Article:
"Somewhere," Provanzano said, "the Constitutional rights of these riders, as well as some discrimination and interstate commerce laws, are being broken by these Police tactics. We're ready to let the Federal Court sort it out. In the interim," Provanzano said, "biker's might expect District Court to now listen to their arguments."
2.) From: Law Offices of Joseph S. Provanzano
TO: Riders and Friends -
Today we received notice from the Appellate Divsion of the District Courts, Southern District, that they had dismissed the case Comm of Mass vs. Daniel Zaino, finding prejudicial error, in that the Police Officer (Trooper Valair) was improperly allowed to testify at trial as an expert with no foundation; Police Officer's testimony violated scientific principals as set down in Dabert Cases; Police Officer failed to produce helmet in issue; Judge failed to obtain measurement standards from Police Officer; helmet met federal and state specifications and hearsay allowed.
A major concession during this Appeal Hearing was Trooper Valair admitted to the 3-Judge Panel 1) he was not a helmet expert and 2) he had no authority to confiscate the rider's helmets. (He also stated he didn't even know why he was there on this simple case).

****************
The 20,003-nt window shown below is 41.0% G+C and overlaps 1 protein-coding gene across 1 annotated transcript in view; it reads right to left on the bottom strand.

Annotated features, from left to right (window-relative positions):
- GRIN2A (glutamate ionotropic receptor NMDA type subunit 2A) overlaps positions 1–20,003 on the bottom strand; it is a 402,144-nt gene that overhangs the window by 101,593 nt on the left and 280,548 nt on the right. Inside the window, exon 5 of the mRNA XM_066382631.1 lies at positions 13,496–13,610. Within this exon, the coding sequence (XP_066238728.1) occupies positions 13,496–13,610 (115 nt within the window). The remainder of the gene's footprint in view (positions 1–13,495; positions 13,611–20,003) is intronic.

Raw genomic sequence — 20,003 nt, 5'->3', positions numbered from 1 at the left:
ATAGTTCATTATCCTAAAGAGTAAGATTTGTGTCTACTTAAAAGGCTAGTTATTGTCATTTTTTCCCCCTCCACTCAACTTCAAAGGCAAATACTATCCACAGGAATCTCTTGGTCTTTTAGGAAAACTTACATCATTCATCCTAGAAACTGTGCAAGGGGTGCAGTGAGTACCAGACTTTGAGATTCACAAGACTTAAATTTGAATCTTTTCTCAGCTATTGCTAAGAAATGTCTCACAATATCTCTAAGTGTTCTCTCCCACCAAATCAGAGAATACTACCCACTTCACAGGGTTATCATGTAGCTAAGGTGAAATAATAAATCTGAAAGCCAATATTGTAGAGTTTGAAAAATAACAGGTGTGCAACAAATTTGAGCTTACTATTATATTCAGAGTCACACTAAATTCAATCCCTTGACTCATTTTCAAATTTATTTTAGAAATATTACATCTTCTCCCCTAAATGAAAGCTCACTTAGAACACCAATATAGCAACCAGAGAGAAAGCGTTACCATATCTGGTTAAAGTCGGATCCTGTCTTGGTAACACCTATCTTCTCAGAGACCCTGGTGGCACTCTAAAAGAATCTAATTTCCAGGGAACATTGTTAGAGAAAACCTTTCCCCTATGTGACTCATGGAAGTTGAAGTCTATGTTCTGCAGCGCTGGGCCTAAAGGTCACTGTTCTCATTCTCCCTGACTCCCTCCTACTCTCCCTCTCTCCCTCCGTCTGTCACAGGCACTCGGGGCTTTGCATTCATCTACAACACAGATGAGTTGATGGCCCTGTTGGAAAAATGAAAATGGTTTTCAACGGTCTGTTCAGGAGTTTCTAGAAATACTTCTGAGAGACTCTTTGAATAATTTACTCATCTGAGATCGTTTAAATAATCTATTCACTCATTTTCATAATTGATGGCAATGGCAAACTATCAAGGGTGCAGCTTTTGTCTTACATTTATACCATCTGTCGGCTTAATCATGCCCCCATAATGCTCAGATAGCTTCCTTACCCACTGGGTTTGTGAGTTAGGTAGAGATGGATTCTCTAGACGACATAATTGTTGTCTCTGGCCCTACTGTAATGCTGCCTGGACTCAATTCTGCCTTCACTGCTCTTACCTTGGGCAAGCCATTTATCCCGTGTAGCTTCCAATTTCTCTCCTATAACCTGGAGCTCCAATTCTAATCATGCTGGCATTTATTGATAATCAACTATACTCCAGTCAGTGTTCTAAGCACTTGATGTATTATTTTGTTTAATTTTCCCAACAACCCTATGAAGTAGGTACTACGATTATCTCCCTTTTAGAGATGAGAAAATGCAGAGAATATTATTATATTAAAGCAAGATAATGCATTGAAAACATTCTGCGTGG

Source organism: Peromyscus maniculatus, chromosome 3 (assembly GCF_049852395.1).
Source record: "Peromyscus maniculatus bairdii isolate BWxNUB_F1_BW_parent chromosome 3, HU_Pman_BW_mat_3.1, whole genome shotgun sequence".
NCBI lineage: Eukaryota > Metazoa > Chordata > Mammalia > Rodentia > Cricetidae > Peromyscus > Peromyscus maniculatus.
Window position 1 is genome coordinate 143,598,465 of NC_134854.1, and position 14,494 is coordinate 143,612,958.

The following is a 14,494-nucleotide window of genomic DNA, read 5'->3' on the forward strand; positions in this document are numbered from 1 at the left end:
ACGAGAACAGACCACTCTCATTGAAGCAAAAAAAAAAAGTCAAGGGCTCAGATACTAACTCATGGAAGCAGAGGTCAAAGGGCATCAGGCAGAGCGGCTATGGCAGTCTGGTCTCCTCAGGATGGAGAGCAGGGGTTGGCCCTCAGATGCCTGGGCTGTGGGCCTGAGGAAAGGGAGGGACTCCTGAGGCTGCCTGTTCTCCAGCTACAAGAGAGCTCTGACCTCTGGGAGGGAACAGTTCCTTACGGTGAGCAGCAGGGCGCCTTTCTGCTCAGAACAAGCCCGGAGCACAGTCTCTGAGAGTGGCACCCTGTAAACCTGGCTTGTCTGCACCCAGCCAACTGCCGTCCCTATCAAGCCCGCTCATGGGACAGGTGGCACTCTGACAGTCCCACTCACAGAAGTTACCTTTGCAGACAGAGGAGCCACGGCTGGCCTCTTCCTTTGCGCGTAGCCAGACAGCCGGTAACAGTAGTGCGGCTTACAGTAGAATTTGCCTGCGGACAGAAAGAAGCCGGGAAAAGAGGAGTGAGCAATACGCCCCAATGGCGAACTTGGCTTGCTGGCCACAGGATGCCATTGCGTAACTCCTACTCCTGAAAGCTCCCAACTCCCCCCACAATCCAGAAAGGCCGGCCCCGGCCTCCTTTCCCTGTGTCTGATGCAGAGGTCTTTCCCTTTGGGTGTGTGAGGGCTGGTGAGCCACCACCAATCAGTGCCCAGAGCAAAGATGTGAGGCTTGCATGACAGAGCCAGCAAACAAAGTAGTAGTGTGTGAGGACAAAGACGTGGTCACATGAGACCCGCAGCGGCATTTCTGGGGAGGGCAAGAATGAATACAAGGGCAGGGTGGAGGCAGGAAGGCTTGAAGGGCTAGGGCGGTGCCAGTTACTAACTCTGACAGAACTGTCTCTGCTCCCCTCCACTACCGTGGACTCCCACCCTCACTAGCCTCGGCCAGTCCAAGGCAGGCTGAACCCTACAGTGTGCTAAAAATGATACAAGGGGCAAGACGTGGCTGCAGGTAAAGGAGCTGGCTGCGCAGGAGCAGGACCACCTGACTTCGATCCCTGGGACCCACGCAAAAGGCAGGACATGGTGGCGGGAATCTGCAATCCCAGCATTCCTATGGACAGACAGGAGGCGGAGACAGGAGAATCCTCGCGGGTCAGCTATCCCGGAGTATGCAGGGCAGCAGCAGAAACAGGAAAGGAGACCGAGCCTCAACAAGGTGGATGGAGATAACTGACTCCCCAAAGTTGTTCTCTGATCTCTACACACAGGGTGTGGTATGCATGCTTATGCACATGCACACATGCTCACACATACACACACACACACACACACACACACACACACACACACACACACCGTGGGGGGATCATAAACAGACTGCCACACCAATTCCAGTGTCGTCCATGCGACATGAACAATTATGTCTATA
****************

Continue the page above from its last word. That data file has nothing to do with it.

This is the 2nd full dismissal of traffic violation "improper equipment, headgear" at the Appellate Level. This is very significant and allows us to move forward on the Federal Suit, incorporating and referencing these decisions within it.
Funding for the suit is necessary. Please encourage all riders to send in what they can, NOW. $5, $10 $20, etc. Every dollar helps and is necessary. Expected costs of the suit are in excess of $30,000 - and that's at 1/2 price Provanzano and Natola's rates. If 30,000 riders of the 106,000 donated a $1, that would do it. But they won't. We need you and your $, and your friends. Send the Helmet Offense Fund, MMA, P.O. Box 555, Brimfield, MA 01010. When you see a MMA [donation] can at an event, throw a buck or two in it.
Attorney Provanzano is expected to be at the MMA booth in Maynard Sunday at the end site of the Boston HOG "Ronald McDonald House" Run, to answer questions riders may have, and help raise funds for the Helmet Offense Fund.
Let's keep the momentum going. South Shore HOG member Walter Belmonte has a hearing tomorrow in Plymouth, vs. Trooper Garvin, who took his helmet. He's fighting it himself at this hearing - and he's been supplied the RFJ kit and MMA briefings, and these decisions. More to follow tomorrow. Time to 'turn the heat up," the battle was one but the war ain't over.
Paul W. Cote
Massachusettes page - 50 State Review